both loaves baked nicely and tasted very similar to the other bread i’ve made.  as you can see below, the rustic one didn’t last long as we ate about 4 slices while it was hot!

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more sourdough starter instructions

i typed this up in an email to some friends i gave some starter to.

there’s 2 ways to feed sourdough – by weight and by volume, and there’s also a few possible situations – counter-top or fridge.
first rule is to always double it when you feed it.  this could be after you have used some or if you just need more for your recipe.
second rule is to always feed it every 12 hours if it’s on the counter.  i’m not sure how often in the fridge, but i’d say every 2 to 4 weeks.  you might find some clear liquid on the top if it’s been in the fridge for over 4 weeks – it’s alcohol (hooch?) that you can either dump off or stir back in.  you should be able to tell by smell if it’s gone bad.
third rule is to feed it equal amounts of flour and water by weight.  or by volume, 1/2 as much water as flour.
so on to the details.  when i keep mine on the counter, here’s what i do.  (i use a scale to weigh mine, but i’ll describe how using volume too.)
  1. weigh another identical jar, or otherwise know empty jar weight, so you know how much to subtract (the jar i use is about 280g or 10oz)
  2. weigh the jar with sourdough.  let’s say it’s 380g so there’s 100g of sourdough starter.
  3. if you’re just feeding it to maintain it, dump out half
  4. add back flour/water equal to the weight of the sourdough you have in the jar currently.  so if you dumped out half, you have 50g left.  you would need to add 50g of “food” back which would be 25g flour, 25g water.  if you didn’t dump out half, you have 100g of starter so you would add 100g more “food” – 50g flour and 50g water.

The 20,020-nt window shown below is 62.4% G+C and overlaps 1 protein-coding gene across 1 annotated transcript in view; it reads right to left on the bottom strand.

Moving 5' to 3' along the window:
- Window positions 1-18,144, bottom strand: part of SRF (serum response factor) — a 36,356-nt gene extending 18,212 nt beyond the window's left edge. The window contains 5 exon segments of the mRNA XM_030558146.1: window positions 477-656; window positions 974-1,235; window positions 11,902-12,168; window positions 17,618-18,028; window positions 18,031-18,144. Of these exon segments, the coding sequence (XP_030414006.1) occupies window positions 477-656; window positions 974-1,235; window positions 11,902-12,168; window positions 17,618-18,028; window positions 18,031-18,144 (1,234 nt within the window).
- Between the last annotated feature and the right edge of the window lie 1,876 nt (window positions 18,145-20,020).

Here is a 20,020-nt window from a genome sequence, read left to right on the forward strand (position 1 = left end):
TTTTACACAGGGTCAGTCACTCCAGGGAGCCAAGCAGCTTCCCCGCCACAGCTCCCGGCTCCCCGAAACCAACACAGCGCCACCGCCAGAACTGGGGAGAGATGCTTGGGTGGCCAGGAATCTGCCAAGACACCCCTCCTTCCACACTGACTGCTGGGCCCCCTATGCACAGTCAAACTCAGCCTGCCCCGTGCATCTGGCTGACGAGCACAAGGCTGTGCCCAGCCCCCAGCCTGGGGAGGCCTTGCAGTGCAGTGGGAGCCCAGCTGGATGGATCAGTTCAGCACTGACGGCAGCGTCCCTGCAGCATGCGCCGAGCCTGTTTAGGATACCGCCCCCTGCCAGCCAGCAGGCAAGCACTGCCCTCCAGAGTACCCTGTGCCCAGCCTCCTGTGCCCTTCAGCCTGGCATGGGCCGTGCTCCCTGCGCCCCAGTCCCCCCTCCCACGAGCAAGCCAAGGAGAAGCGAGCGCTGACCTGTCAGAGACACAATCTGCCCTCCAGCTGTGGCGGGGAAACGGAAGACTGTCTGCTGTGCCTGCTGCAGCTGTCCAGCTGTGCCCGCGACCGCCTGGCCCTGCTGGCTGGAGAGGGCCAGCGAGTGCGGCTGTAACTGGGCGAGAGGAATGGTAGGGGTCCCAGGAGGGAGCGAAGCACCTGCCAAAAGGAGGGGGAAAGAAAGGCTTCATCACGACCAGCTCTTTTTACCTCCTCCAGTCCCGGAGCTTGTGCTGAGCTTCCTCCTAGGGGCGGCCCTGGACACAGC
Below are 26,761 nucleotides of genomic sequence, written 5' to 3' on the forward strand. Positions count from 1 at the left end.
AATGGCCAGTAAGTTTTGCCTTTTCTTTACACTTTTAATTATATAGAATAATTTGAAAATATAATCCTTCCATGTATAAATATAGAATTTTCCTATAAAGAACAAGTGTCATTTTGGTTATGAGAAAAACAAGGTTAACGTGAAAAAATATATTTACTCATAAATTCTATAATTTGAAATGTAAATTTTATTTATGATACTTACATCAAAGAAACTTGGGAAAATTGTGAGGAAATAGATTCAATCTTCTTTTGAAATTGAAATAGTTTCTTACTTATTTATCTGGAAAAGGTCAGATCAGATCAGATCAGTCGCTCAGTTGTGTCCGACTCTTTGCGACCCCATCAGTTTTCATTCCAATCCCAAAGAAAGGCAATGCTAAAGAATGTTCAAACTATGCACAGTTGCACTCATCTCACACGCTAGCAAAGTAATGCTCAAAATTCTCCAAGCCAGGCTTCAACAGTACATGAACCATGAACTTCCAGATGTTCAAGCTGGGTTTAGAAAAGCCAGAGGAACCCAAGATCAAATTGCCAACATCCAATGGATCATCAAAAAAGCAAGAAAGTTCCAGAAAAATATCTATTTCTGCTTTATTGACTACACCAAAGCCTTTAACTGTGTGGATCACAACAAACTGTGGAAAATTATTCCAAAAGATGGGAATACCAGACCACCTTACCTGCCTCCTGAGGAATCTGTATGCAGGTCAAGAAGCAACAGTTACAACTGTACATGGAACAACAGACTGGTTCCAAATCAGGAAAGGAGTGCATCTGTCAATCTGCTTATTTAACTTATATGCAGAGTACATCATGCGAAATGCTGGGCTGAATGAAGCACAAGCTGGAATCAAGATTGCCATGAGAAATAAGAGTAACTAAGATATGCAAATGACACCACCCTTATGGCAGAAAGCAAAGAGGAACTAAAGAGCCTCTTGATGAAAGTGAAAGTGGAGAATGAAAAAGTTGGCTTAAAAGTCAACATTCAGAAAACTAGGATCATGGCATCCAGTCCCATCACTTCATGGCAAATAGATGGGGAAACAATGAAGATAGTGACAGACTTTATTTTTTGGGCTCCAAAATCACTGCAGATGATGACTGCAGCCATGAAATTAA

5. stir it up
now if you don’t weigh it, you can use volume.  the jar probably has markings on it for cups or fl oz
  1. stir up the starter to remove all the bubbles otherwise you won’t get a good volume measurement
  2. read how much you have – say 1 cup
  3. if you’re feeding it to maintain it, dump out half
  4. add back “food” so the amount of flour is the same as the starter, and the water is half as much.  so if you dumped out half, you have 1/2c left.  you would need to add 1/2c flour and 1/4c water.  make sure the flour is very loose or you’ll have too much.  if you didn’t dump out half and you’re just doubling your starter to get more, you’d start with 1c of starter, and add 1c of flour and 1/2c of water.
  5. stir it up
another thing to know is the different stages:
  1. just fed – obviously this is just after you added flour/water and stirred it up.  it isn’t very usable at this point, but if you’re going to refridgerate it, this is the best time to put it in the fridge.
  2. active – this is a few hours after you feed it – it should get very bubbly and double in volume.  this is a good time to use it to bake something.
  3. mature – this is hours after it’s active, the bubbles won’t be strong enough to keep it inflated, and it will fall back down in volume.  it can still be used in some recipes but won’t rise much.  it will have small bubbles on the top and eventually will have a layer of clear liquid on the top (alcohol) but you can stir that back in before feeding it again.
to use it from the counter top, just feed it ahead of time and get the volume up to what the recipe calls for, then use it when it’s active.
to use it from the fridge – take it out, let it warm up to room temp, feed it probably two cycles to make sure it’s very active again before baking with it.  so if you want to use it out of the fridge, take it out the day before and feed it.
if you just used it and want to store it, just feed whatever is left according to the instructions above, then put it back in the fridge.